The second work, And The Portuguese And The Dutch, also plays on the ocean motif, however, it is land at the heart of this one. The title follows on from the text of the painting, which reads “Go Home British Soldier”—and puts imperialism squarely in frame. Draw up an inventory of the territories once held by those three (the British, the Portuguese and the Dutch—with apologies to the Spanish) and you will have something close to the attendee list of a United Nations mixer.
Abdullah borrows from the tradition of the Irish rebel song Go On Home British Soldiers, tweaking the sentiment, he says, “into a more general smack back against the transgressions of peace-keeping and colonial occupations”. It is an occupation Australia knows well. At its height, in the early 20th century, a favourite boast of the British Empire was that the sun never set on its territories. (A similar claim was made by the Spanish of their empire in the 16th century, yet another illustration that one-upmanship precludes originality. In this way, And The Portuguese And The Dutch not only captures the earth element, but also that of hot air.)
Like death in Greek tragedy, the horrors alluded to in Abdullah’s painting are out of frame. But it would take a blind spot the shape and size of Australia’s post-colonial history for the implications of And The Portuguese And The Dutch to be lost on its viewer. ‘Dismantle’ is now the catch-cry, and while there is much work to be done, with the redrawing of maps, changing of flags, and statues now requiring bodyguards, it seems the sun has well and truly set on the imperial adventure.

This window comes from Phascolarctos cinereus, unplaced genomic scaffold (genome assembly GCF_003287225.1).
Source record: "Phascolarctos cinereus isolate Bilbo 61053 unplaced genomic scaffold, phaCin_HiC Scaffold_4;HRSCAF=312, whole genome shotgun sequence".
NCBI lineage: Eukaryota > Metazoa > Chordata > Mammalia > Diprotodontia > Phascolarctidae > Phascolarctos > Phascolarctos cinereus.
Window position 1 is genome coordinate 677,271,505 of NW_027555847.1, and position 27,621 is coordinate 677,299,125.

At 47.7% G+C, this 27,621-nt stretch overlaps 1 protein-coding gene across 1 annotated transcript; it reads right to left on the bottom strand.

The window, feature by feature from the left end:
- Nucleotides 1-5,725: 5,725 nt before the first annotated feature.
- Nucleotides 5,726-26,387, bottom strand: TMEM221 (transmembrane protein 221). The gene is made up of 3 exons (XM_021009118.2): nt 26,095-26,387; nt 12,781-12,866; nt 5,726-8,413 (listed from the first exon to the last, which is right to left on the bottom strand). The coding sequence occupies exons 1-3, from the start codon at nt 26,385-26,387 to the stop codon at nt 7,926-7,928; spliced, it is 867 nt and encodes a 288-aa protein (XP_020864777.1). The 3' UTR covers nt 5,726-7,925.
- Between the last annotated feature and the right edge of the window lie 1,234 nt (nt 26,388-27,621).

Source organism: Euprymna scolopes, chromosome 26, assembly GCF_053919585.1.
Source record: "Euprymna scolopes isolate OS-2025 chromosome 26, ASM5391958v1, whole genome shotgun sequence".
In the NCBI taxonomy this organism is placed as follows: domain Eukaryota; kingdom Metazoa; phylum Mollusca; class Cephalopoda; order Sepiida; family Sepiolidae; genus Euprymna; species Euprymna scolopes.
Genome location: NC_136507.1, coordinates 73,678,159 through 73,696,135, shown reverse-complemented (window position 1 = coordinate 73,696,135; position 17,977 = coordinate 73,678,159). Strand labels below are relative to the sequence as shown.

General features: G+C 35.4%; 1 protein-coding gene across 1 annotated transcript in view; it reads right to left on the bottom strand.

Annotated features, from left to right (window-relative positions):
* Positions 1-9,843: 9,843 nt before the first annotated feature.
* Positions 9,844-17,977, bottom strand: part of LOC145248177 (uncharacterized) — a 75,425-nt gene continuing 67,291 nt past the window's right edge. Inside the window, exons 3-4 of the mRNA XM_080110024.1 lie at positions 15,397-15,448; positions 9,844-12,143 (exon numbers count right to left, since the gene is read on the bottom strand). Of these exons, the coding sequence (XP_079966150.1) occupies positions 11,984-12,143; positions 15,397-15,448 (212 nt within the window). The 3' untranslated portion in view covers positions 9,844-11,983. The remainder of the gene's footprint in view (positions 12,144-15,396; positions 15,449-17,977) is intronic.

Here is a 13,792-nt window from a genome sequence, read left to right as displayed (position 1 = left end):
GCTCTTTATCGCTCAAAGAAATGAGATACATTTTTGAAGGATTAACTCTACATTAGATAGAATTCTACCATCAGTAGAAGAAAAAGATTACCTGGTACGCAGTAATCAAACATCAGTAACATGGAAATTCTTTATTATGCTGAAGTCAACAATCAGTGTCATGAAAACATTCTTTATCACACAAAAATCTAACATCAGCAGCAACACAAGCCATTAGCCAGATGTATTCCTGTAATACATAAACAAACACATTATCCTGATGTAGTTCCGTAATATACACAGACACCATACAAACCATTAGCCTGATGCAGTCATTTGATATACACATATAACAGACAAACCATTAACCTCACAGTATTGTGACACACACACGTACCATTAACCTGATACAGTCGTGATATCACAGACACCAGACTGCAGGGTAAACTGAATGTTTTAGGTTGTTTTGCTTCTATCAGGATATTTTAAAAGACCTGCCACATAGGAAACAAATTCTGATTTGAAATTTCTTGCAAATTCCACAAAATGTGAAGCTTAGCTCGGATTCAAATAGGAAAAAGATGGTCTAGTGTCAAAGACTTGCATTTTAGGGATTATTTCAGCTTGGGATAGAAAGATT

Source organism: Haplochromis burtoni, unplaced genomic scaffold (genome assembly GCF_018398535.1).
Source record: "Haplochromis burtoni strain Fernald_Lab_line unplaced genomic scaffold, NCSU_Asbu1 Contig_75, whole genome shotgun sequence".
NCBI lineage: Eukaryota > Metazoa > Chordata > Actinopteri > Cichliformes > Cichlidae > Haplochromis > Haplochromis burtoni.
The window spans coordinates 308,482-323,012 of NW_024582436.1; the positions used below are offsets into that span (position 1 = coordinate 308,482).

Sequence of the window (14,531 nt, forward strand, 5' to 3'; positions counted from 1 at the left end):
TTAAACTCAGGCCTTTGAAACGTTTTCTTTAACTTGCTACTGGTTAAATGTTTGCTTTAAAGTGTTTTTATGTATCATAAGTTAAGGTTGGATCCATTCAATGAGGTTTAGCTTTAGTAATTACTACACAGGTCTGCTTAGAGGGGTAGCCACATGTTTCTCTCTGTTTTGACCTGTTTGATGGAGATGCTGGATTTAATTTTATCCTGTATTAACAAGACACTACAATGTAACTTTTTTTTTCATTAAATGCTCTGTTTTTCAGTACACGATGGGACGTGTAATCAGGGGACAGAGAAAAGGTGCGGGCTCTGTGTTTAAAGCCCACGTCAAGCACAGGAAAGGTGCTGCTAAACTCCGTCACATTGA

The final work, Can’t see the forest for the fires, is the most literal of the three. Abdullah recalls “seeing the orange glow on the horizon” on a drive from Canberra to Sydney. He slouched at the sight. “Inspired is a funny word to use, but that was the beginning of what motivated me to make that work,” he says. And a striking work it is: silhouetted bush, aglow with orange flames, makes up the bottom quarter of the frame, with billowing, black cumuli of smoke accounting for the rest. Over this, Abdullah has painted the text of the title. The careful syntax of And The Portuguese And The Dutch falls away, and we are presented with something more urgent. Cast your mind back to before the pandemic to our summer ablaze and you’ll recall the visceral feeling of doom that attended every muted midday, every Martian sunset.